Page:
Because a mass in the abdomen can be many different things, including cancer, it is important to see a doctor if you feel or otherwise suspect a mass or cyst. It is important to rule out potentially dangerous diseases as well as the more obvious ones.
Many women who have a ruptured ovarian cyst get very pale, a condition known in the medical world as pallor. Pale skin and dark shadows under the eyes may be caused by the high levels of pain, but these also may be a sign of blood loss and even hemorrhage.
Most ruptured ovarian cysts spill mainly fluid. However, there is bleeding in some cases, especially when a hemorrhagic cyst ruptures. Very rarely, this bleeding does not stop in a timely manner on its own and emergency medical care is needed.
Even if the blood loss is not heavy enough to cause fainting, it can make a person anemic quickly. This anemia in turn can cause weakness, dizziness, or a loss of healthy color in the skin.
If pallor is combined with weakness, dizziness, or abdominal distension, it is important to get emergency medical care to prevent further blood loss. This is especially true in women who are taking blood thinners or are otherwise prone to excessive bleeding.
13. Shoulder pain
Shoulder pain is a little known but relatively common sign of a ruptured ovarian cyst. This pain may occur on either shoulder or even on both, usually on the back of the shoulder blade.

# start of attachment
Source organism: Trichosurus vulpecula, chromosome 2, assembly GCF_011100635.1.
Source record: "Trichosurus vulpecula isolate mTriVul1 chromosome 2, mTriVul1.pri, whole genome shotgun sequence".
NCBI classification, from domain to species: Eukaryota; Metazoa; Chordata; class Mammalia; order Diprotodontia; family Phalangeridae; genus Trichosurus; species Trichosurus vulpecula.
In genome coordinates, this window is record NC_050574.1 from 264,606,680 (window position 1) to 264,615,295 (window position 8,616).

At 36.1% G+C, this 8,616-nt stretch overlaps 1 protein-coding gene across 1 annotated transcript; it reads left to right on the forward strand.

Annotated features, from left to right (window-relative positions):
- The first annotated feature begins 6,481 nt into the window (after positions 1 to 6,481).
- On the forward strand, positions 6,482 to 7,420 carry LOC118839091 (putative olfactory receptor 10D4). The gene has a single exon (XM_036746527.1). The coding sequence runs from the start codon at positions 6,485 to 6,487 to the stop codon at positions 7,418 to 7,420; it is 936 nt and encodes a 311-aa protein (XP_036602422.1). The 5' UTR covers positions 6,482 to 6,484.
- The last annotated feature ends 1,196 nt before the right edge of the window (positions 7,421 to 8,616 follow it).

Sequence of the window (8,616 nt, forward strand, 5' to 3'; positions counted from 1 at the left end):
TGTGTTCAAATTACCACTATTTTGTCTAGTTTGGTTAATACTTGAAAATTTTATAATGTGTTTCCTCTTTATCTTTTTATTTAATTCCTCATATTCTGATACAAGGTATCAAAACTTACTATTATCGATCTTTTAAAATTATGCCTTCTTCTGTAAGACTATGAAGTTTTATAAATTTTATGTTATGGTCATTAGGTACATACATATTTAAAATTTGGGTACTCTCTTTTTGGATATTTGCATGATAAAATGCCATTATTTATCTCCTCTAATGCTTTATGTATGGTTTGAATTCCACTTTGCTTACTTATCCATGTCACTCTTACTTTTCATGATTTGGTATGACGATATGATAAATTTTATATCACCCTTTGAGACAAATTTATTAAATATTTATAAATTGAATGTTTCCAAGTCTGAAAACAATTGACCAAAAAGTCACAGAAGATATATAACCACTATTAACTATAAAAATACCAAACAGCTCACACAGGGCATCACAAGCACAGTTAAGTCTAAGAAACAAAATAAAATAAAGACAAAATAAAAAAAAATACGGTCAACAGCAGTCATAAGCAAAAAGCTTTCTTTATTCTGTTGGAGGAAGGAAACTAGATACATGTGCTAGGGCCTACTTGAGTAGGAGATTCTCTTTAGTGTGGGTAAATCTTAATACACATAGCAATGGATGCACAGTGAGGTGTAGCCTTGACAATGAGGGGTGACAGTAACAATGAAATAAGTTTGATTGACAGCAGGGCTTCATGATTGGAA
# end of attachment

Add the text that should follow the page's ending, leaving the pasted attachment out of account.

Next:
This phenomenon is known as referred pain, when the brain perceives pain as being located in a different region that it really is. This often occurs in nerves that enter the spinal cord at the same level of the spine. It is difficult for the brain to determine exactly which nerves are sending pain impulses and sometimes the brain ‘guesses’ wrong.
Referred pain is actually common for a variety of medical conditions. For example, people who are having heard attacks often have pain in their shoulder and arm.
One way to tell referred shoulder pain from other types of pain is that it does not go away or get worse when you move your shoulder or arm. This is because the pain is not actually caused by any kind of shoulder problem but rather by a ruptured ovarian cyst.